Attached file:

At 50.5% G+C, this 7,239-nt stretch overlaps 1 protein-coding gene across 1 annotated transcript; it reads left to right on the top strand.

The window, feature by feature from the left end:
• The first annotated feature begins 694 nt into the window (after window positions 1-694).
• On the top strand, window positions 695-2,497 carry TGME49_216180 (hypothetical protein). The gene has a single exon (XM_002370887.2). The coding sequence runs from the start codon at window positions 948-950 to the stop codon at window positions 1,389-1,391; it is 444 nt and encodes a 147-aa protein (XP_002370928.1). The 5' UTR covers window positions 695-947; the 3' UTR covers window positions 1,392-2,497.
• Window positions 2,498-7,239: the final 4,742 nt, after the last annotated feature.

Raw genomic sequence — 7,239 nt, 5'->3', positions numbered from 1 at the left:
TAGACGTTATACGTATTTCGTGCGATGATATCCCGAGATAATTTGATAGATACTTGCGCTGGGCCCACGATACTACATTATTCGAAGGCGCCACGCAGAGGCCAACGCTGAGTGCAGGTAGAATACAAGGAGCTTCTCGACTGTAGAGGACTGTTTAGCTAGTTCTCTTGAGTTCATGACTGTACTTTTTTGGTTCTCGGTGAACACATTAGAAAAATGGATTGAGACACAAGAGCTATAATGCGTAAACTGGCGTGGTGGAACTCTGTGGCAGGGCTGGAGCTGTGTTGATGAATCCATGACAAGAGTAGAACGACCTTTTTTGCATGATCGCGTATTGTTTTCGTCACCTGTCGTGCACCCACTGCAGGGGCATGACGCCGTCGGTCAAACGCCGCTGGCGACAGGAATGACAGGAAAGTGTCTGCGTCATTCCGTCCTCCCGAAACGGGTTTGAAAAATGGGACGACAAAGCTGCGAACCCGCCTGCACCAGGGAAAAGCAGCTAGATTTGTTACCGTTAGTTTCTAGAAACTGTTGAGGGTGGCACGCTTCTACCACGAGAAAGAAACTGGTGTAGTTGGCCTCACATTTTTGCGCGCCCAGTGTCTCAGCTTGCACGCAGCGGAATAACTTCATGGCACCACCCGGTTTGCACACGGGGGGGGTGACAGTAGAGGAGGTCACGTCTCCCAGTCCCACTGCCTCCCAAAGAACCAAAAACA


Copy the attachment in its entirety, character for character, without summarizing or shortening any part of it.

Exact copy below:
At 50.5% G+C, this 7,239-nt stretch overlaps 1 protein-coding gene across 1 annotated transcript; it reads left to right on the top strand.

The window, feature by feature from the left end:
• The first annotated feature begins 694 nt into the window (after window positions 1-694).
• On the top strand, window positions 695-2,497 carry TGME49_216180 (hypothetical protein). The gene has a single exon (XM_002370887.2). The coding sequence runs from the start codon at window positions 948-950 to the stop codon at window positions 1,389-1,391; it is 444 nt and encodes a 147-aa protein (XP_002370928.1). The 5' UTR covers window positions 695-947; the 3' UTR covers window positions 1,392-2,497.
• Window positions 2,498-7,239: the final 4,742 nt, after the last annotated feature.

Raw genomic sequence — 7,239 nt, 5'->3', positions numbered from 1 at the left:
TAGACGTTATACGTATTTCGTGCGATGATATCCCGAGATAATTTGATAGATACTTGCGCTGGGCCCACGATACTACATTATTCGAAGGCGCCACGCAGAGGCCAACGCTGAGTGCAGGTAGAATACAAGGAGCTTCTCGACTGTAGAGGACTGTTTAGCTAGTTCTCTTGAGTTCATGACTGTACTTTTTTGGTTCTCGGTGAACACATTAGAAAAATGGATTGAGACACAAGAGCTATAATGCGTAAACTGGCGTGGTGGAACTCTGTGGCAGGGCTGGAGCTGTGTTGATGAATCCATGACAAGAGTAGAACGACCTTTTTTGCATGATCGCGTATTGTTTTCGTCACCTGTCGTGCACCCACTGCAGGGGCATGACGCCGTCGGTCAAACGCCGCTGGCGACAGGAATGACAGGAAAGTGTCTGCGTCATTCCGTCCTCCCGAAACGGGTTTGAAAAATGGGACGACAAAGCTGCGAACCCGCCTGCACCAGGGAAAAGCAGCTAGATTTGTTACCGTTAGTTTCTAGAAACTGTTGAGGGTGGCACGCTTCTACCACGAGAAAGAAACTGGTGTAGTTGGCCTCACATTTTTGCGCGCCCAGTGTCTCAGCTTGCACGCAGCGGAATAACTTCATGGCACCACCCGGTTTGCACACGGGGGGGGTGACAGTAGAGGAGGTCACGTCTCCCAGTCCCACTGCCTCCCAAAGAACCAAAAACA